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My college reunion. I really had to work to get there. The reunion conflicted with a Bar Mitzvah extravaganza. But I was determined to go. I left the Saturday morning service early to hop on a plane that got into Boston at 4:17 p.m. My return flight? Sunday morning 6:55 a.m. to make the Bar Mitzvah party at noon. I was nervous. I over-packed. When I landed in Boston, I snuck into the handicapped accessible bathroom with my suitcase and hanging bag (Larry David would have given me props) and awkwardly changed my outfit. Twice.

As I neared the campus, I was sure I needed make-up. I KNEW I needed deodorant. My anxiety level was high. I hadn't seen many of these people in 17 years. What did they remember about me? Did they remember the me when I first arrived with a bun in my hair, blasting classical music trying to appear scholarly? Did they remember me the next day when I was showering with all my clothes on because a two-liter bottle of purple passion told me to do so? Did they remember when I went on spring break to Florida and came back so painfully burned my eyes had swollen shut with orange ooze? Did they remember my black and white poster of Bo Bice?

Post reunion, I have no idea if anyone remembers any of these things. We didn't talk about that. It was all smiles and hugs, laughter and music. Even a little late night pizza and pumpkin beer. And I'm left wondering why I was so freaked out and why do so many of us fret so much about reunions? Why do we worry what "Joe" is going to think about the wrinkles we've acquired since the last time he sat behind us in class? Or fret over what to wear? Or wax our lip when a fuzzy one seemed to serve our significant others just fine? Or suddenly start working out in a panic to hide well-established love handles? All this time has gone by. And in this time, significant life events that have propelled us from our past and into our present. We have left high school and college far behind—and yet there is this stranglehold of time so many of us feel when an innocent piece of paper arrives in the mail, excitedly encouraging us to attend our reunions.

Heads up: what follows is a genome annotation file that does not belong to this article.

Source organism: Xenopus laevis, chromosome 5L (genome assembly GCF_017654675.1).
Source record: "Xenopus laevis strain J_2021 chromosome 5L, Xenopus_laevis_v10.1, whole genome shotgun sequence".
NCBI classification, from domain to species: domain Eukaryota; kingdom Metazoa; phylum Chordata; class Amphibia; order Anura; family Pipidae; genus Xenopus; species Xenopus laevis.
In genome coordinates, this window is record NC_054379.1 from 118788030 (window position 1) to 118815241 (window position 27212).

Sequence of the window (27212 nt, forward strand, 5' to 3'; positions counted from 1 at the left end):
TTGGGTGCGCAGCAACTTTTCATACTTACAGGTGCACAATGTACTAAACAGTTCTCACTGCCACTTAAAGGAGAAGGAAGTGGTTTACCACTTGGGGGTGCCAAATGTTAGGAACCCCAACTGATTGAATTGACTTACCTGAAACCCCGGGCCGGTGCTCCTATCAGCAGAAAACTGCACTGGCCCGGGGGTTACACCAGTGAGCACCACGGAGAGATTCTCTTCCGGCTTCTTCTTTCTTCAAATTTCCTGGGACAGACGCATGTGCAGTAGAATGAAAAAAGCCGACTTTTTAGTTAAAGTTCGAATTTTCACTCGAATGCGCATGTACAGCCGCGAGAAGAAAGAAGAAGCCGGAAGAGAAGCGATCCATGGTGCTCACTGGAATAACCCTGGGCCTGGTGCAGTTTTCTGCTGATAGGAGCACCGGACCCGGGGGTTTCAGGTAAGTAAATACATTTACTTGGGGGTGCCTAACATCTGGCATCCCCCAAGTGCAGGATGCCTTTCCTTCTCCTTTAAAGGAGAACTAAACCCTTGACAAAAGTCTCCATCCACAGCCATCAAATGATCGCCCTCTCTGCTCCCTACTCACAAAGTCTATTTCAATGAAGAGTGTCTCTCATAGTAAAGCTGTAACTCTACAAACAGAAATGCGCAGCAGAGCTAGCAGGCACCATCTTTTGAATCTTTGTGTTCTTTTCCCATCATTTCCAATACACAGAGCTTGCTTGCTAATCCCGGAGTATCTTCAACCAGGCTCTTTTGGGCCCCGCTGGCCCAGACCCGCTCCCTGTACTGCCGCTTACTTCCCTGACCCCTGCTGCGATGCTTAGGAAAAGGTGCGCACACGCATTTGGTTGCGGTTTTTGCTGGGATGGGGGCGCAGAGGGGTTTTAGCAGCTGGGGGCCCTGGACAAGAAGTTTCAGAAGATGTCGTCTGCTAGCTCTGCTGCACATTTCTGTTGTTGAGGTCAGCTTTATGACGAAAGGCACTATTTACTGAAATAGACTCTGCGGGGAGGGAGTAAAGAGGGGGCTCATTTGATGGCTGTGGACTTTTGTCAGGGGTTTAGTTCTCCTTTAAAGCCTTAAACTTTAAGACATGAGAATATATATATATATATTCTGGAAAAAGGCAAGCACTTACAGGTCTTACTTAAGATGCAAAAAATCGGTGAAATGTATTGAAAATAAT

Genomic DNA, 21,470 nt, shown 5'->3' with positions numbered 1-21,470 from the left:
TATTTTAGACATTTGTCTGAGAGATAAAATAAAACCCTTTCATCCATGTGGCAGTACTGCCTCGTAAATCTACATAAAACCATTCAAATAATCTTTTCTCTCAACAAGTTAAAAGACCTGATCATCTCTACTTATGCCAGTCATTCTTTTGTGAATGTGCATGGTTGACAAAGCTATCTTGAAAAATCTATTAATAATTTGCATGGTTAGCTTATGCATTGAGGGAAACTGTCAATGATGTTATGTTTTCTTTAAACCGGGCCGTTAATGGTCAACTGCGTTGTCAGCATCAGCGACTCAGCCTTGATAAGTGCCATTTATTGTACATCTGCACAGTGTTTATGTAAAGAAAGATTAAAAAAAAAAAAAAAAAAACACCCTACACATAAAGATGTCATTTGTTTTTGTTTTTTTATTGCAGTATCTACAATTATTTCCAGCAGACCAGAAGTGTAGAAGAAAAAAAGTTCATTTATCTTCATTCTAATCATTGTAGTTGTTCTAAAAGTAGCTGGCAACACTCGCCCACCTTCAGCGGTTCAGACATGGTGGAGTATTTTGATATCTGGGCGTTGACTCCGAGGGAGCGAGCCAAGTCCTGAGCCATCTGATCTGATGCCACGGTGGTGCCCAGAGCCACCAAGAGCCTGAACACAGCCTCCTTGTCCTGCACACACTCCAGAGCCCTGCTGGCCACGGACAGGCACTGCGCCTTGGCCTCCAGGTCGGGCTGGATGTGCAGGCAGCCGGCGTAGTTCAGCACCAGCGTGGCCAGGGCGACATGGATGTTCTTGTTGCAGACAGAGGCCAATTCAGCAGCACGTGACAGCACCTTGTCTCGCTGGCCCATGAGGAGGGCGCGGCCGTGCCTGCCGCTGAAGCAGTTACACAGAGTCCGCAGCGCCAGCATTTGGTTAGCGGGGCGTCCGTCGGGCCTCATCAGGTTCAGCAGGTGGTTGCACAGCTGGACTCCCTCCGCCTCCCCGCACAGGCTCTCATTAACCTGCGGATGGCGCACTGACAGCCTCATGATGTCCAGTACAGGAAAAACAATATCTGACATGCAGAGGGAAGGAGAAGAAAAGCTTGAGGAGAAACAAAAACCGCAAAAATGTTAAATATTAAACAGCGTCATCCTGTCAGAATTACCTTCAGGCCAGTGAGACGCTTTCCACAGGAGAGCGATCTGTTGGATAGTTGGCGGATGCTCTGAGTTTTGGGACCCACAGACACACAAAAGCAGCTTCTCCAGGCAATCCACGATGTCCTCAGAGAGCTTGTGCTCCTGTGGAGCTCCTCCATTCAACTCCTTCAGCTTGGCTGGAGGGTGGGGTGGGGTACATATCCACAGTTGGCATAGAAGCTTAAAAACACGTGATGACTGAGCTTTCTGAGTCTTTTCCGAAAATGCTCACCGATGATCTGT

What is it about the past? Is it shame about who we used to be? About who we are now? About who we loudly and publically swore we would or would not become before graduating into the world of possibilities? Or is it that who we were—jock, cheerleader, nerd, outcast etc.—isn't who we are anymore and we're out to rewrite or relive who we used to be? Well, maybe. For me, when I saw people, actually saw them face-to-face, surprisingly, I wasn't thinking about who they used to be. I fell into a pace of who they are presently. And they with me. I realized all the fretting, the worry and the waxing was unnecessary (the first outfit would have been fine!) And although I reserve the possibility that I will relapse with terrible anxiety come the next reunion opportunity because of how my body, my brain or my life has changed, change is the theme to all reunions. If we stayed the same, we'd never agree to go back.

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